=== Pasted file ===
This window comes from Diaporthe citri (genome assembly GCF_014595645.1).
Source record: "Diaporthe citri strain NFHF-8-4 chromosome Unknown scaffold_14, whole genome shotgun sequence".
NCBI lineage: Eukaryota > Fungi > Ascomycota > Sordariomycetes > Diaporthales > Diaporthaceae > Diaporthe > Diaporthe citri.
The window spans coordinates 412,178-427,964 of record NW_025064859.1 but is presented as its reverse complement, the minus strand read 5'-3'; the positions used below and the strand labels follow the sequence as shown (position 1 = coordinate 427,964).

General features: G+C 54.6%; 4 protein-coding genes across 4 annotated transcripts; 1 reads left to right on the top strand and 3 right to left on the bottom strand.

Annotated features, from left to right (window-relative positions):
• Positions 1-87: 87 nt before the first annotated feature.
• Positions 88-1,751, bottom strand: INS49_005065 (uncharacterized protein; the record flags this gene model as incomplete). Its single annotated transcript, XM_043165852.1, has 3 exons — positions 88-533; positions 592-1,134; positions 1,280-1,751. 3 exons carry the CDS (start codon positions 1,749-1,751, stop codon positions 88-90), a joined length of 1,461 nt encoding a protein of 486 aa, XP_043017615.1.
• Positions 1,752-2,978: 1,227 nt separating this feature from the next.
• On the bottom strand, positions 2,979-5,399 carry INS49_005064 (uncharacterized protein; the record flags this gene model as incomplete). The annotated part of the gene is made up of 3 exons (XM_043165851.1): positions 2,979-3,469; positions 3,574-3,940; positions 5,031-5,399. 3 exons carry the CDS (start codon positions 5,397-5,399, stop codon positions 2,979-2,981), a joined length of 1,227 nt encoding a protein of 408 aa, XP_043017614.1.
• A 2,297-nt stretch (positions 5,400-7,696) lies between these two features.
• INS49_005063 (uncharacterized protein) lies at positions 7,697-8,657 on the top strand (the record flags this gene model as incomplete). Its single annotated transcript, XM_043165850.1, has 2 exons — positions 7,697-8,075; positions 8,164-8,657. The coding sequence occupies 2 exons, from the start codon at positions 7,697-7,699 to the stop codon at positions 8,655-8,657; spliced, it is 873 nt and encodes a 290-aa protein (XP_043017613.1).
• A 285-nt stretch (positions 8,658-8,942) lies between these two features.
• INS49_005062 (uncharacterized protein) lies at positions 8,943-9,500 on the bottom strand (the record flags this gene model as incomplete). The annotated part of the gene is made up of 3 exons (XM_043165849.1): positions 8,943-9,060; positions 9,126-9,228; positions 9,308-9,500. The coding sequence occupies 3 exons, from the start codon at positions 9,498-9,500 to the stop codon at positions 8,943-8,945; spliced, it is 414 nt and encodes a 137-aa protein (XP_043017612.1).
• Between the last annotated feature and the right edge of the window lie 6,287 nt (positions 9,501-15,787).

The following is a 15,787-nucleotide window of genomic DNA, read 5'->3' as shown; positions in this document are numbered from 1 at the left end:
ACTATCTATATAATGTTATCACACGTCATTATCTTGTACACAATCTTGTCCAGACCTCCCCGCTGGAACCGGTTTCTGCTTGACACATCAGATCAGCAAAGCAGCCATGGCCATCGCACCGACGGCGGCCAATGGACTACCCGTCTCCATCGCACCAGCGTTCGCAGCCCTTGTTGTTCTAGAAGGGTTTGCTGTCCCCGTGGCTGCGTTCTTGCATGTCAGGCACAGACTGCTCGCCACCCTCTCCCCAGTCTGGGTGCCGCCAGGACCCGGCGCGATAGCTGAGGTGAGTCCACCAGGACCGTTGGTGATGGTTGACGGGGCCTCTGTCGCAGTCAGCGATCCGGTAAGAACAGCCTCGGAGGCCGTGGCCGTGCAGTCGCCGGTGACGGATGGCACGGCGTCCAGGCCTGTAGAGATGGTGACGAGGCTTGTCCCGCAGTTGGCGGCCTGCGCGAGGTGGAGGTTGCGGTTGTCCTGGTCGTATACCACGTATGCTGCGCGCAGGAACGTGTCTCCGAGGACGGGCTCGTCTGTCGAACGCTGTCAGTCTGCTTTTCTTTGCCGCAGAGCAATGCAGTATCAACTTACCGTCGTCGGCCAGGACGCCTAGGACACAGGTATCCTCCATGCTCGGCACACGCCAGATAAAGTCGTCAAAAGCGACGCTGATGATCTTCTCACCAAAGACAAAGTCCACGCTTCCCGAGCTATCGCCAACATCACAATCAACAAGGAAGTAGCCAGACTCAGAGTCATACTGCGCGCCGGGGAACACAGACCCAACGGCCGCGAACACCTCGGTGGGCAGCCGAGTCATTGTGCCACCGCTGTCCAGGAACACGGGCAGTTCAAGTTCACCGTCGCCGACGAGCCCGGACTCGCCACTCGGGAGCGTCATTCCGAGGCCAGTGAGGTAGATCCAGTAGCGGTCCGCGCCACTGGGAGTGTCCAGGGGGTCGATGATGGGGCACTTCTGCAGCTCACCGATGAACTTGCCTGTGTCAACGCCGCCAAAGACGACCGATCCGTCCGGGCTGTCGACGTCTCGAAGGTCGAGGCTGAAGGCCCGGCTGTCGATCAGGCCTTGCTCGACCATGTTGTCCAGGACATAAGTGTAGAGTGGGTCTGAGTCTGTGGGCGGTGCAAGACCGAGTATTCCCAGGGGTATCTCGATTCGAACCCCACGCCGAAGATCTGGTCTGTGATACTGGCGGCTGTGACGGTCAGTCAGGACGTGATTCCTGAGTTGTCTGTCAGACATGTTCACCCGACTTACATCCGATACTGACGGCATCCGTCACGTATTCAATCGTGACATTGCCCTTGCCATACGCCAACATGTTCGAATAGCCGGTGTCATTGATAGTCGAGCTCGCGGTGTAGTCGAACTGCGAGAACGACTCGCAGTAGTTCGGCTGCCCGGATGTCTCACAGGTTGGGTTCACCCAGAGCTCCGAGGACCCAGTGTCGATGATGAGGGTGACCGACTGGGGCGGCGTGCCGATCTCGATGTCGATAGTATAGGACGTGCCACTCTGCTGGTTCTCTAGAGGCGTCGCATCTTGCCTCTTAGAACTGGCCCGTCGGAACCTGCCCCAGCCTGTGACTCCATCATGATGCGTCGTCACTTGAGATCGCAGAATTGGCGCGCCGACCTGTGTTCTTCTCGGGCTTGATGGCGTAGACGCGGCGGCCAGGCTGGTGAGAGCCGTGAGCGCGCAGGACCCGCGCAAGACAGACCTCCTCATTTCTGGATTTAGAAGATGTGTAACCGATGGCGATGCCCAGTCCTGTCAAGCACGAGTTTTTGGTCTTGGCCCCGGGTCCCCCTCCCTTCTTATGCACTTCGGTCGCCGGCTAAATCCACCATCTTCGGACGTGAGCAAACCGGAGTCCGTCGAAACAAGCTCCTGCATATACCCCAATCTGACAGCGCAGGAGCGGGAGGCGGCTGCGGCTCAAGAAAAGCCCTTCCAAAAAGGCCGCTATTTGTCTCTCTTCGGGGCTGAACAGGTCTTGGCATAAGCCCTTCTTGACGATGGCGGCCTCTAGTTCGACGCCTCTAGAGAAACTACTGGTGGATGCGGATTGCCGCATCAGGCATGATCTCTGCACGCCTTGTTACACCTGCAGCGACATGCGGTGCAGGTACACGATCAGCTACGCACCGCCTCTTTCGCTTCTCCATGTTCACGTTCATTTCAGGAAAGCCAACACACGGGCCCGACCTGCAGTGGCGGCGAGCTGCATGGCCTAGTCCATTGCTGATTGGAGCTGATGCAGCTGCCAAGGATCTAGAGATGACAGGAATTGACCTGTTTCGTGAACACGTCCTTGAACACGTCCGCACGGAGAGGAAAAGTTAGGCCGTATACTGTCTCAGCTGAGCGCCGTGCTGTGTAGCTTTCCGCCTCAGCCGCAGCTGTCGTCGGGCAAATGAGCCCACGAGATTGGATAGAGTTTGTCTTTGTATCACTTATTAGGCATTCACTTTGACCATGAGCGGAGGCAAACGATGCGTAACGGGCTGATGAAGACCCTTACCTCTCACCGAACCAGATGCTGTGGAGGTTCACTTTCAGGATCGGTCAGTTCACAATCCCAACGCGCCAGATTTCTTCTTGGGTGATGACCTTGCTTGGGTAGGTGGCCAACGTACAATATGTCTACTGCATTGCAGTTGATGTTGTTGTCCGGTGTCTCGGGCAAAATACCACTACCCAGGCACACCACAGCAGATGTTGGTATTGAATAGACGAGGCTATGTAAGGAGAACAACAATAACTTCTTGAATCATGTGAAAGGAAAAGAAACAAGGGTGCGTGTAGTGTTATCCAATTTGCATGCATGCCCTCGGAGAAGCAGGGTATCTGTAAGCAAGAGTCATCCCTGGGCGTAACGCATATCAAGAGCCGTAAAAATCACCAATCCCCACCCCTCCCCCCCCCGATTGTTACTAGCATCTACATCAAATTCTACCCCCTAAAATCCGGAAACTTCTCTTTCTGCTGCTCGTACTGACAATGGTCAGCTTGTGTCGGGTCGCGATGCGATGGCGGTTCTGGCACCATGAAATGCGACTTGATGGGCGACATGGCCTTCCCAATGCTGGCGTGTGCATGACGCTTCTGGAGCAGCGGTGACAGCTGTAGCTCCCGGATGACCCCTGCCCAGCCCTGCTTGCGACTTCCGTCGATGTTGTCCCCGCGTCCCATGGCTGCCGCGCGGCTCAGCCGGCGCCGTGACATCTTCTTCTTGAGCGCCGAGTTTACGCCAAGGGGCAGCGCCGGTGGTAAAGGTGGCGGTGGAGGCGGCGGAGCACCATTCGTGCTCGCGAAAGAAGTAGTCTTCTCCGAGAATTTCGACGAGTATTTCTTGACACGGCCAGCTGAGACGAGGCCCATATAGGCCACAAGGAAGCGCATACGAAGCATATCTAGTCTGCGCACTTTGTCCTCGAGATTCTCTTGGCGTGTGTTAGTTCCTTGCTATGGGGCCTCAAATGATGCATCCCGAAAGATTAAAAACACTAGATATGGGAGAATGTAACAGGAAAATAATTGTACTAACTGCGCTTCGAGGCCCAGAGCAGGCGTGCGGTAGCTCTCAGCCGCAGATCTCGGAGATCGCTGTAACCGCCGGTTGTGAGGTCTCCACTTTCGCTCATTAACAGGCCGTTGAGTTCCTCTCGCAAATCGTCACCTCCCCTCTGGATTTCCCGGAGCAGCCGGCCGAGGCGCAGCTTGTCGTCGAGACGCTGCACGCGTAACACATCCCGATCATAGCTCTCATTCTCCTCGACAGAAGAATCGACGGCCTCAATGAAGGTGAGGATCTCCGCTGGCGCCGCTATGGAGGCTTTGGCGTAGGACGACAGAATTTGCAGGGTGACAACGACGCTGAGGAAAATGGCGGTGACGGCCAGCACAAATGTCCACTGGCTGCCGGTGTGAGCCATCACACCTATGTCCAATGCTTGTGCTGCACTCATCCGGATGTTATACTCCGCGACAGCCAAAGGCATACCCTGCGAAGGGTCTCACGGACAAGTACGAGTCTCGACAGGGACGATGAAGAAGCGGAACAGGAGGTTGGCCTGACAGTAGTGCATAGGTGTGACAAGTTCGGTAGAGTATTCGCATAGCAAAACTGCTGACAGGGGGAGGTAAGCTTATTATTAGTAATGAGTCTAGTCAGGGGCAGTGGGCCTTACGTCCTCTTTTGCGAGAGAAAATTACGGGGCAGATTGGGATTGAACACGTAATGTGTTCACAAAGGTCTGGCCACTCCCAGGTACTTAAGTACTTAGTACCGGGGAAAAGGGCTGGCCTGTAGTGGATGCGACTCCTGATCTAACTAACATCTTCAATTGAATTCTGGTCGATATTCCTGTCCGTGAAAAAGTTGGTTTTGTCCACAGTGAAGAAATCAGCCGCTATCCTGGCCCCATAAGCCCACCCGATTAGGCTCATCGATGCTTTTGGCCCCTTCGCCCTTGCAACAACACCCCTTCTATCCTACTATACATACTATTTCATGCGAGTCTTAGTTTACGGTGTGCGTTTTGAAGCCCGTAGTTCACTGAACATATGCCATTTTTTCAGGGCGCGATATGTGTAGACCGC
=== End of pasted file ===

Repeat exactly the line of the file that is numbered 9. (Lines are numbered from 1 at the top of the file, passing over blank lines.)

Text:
• Positions 1,752-2,978: 1,227 nt separating this feature from the next.